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Commonwealth v. Moreno

Superior Court of Massachusetts, Worcester

June 14, 2016

Commonwealth
v.
Richard Moreno No. 134813

          OPINION

          Honorable Shannon Frison, Justice

         FINDINGS OF FACT, RULINGS OF LAW AND ORDER ON DEFENDANT'S MOTION TO SUPPRESS

         The defendant, Richard Moreno, is charged with Armed Robbery, as a Habitual Criminal, in violation of G.L.c. 265, § 17 and G.L.c. 279, § 25.[1] The defendant moves to suppress evidence and statements resulting from his arrest at 10 Cherry Street, Fitchburg, Massachusetts, on February 20, 2013.[2] He claims a violation of his rights under the Fourth, Sixth, and Fourteenth Amendments of the U.S. Constitution, Articles XII and XIV of the Massachusetts Declaration of Rights, and G.L.c. 276.

         This Court conducted two evidentiary hearings, on February 4, 2016 and March 9, 2016. Upon the review of the exhibits and written memoranda of counsel, and the careful consideration of the testimony of the witnesses, the Court rules that the defendant's motion to suppress evidence and statements must be ALLOWED .[3]

         FINDINGS OF FACT

         The court finds the following facts based upon the testimony of Joseph Frazier, E'dris Hardison, Ms. Wendy Hardison Moreno, Massachusetts State Police Trooper Jeffrey Sullivan, Worcester Police Detective Robert Johnson, Worcester Police Sergeant Gary Quitadamo, and Worcester Police Detective James O'Rourke.

         On February 11, 2013 a person robbed a TD Bank North in Worcester, Massachusetts. Sergeant Quitadamo was involved in the investigation of the TD Bank North robbery. Based on an interview with a Mr. Gerald Berryman, a suspect in the case, he was able to develop a second suspect--the defendant. Sergeant Quitadamo started investigating the defendant, and learned that he spent some time at the Rainbow Motel in Shrewsbury after the robbery. Sergeant Quitadamo went to the Rainbow Motel on February 18th and interviewed the desk clerk. The clerk provided him with the following information from the registration card for the room where the defendant was staying: Richard Moreno, 10 Cherry St., Fitchburg, Nissan, license plate number 583JG0. Upon returning to the police station, Sergeant Quitadamo ran the defendant's name and license plate number through the system and confirmed his address at 10 Cherry Street. The vehicle that came up registered to the defendant was a Chevy SUV-type vehicle, plate no. 583JG0. He also ran a search on Ms. Moreno, and confirmed that she resided at 10 Cherry Street and owned a 2008 Nissan Sentra, license plate number 311DP1. He was not present during the later execution of the arrest warrant.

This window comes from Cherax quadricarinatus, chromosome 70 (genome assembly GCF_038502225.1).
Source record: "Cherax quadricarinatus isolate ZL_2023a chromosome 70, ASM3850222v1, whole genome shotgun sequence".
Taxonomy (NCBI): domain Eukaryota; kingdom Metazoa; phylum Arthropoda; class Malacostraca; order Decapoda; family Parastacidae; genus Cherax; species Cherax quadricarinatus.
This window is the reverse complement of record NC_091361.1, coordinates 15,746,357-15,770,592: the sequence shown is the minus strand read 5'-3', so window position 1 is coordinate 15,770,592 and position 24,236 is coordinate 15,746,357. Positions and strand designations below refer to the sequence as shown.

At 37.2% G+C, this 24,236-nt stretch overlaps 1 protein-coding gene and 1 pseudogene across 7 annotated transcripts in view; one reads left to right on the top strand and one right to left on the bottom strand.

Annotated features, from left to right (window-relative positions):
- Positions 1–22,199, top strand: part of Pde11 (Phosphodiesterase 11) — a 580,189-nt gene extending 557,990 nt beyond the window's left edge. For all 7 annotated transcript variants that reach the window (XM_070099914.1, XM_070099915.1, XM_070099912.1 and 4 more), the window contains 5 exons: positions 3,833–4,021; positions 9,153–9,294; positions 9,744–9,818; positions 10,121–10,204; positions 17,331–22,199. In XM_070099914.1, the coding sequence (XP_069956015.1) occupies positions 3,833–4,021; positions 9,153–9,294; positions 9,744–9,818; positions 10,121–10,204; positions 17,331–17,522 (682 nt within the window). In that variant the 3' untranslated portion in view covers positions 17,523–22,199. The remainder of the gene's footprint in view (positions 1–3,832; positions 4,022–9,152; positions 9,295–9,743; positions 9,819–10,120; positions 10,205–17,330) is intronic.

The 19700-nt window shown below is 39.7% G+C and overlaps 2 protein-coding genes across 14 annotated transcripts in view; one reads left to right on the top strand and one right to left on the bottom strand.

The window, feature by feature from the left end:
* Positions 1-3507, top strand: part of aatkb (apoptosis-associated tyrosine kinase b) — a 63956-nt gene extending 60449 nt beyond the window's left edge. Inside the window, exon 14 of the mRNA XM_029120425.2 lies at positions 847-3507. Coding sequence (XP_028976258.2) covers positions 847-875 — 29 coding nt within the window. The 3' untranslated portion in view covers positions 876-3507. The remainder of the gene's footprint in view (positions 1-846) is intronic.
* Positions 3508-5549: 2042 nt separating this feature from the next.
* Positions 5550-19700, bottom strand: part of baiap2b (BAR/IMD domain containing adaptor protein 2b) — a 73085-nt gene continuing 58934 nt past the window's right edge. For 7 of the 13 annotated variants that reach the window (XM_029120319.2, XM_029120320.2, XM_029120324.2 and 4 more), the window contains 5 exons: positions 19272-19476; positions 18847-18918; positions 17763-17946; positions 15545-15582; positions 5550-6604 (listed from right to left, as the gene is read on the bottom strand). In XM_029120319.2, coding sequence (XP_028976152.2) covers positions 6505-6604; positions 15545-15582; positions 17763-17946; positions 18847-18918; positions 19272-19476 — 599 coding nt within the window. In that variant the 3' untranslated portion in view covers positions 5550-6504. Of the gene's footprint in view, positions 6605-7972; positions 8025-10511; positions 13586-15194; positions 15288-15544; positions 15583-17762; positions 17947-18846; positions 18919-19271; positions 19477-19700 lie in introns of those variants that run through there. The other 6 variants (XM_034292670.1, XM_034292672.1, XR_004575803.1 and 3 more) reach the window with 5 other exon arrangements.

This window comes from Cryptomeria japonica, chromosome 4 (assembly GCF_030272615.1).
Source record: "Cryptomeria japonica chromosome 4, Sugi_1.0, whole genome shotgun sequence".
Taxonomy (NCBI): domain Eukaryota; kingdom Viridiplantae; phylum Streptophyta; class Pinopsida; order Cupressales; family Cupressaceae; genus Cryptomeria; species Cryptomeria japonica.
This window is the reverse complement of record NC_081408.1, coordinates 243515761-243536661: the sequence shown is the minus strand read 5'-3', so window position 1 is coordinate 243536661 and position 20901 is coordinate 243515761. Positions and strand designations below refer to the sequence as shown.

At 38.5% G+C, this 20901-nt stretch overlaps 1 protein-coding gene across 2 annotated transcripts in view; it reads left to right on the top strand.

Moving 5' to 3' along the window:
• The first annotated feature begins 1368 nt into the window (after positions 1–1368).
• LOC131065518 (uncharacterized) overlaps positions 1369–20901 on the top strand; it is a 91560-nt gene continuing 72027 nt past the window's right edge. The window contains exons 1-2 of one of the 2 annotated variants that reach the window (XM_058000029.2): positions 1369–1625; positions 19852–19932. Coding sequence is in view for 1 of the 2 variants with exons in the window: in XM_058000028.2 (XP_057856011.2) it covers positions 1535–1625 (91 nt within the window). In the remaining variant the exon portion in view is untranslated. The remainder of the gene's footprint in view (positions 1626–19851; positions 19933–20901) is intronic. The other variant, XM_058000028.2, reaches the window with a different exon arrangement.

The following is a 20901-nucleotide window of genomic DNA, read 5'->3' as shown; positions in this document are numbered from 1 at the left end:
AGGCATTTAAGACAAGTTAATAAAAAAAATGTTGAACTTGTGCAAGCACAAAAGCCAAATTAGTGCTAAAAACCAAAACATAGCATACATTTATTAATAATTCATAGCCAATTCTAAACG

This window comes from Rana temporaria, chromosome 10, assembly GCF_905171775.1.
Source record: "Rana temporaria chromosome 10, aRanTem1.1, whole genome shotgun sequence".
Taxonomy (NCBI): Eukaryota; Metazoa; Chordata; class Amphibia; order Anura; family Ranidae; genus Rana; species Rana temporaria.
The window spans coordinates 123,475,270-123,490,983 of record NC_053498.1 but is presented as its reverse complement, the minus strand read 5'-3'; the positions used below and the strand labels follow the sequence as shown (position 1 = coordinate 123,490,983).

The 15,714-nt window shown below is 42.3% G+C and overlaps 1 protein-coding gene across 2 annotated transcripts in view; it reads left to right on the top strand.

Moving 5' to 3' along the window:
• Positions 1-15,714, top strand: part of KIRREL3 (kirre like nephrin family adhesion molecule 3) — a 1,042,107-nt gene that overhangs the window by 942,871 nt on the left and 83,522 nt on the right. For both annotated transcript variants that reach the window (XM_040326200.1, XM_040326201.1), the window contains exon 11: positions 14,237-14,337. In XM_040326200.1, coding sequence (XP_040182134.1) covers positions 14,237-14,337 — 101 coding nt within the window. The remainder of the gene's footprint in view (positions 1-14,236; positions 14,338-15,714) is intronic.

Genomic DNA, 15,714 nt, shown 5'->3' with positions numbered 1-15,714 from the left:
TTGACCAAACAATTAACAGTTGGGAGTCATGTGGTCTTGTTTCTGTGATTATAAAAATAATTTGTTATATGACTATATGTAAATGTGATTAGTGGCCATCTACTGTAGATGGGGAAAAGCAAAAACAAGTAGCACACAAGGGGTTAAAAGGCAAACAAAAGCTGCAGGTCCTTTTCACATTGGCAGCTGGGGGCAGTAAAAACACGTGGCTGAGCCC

Detective O'Rourke also interviewed Mr. Berryman and applied for the criminal complaint for the defendant. That application listed the defendant's address as 10 Cherry Street, an address that he obtained from Sergeant Quitadamo. The straight warrant generated by the Worcester District Court Clerk's office mistakenly listed the address as 1 Cherry Street. Detective O'Rourke also did not participate in the later execution of the warrant.

         Trooper Sullivan executed the arrest warrant for defendant Richard Moreno at 10 Cherry Street with several members of the Worcester Police Department and the Fitchburg Police Department. He confirmed the address by doing his own research, but does not remember what he did exactly to confirm it. 10 Cherry Street was a multi-family house with a parking lot and a chain-linked fence. Trooper Sullivan did not know which apartment the defendant lived in. The officers arrived at approximately 9 A.M. They observed a black Nissan Sentra parked outside the residence. Trooper Sullivan knew that a Nissan vehicle was allegedly involved in the robbery. He got the information on the vehicle from the Worcester Police Department, and was not aware that the license plate of the vehicle parked outside 10 Cherry Street did not match the license plate of the Nissan allegedly involved in the robbery.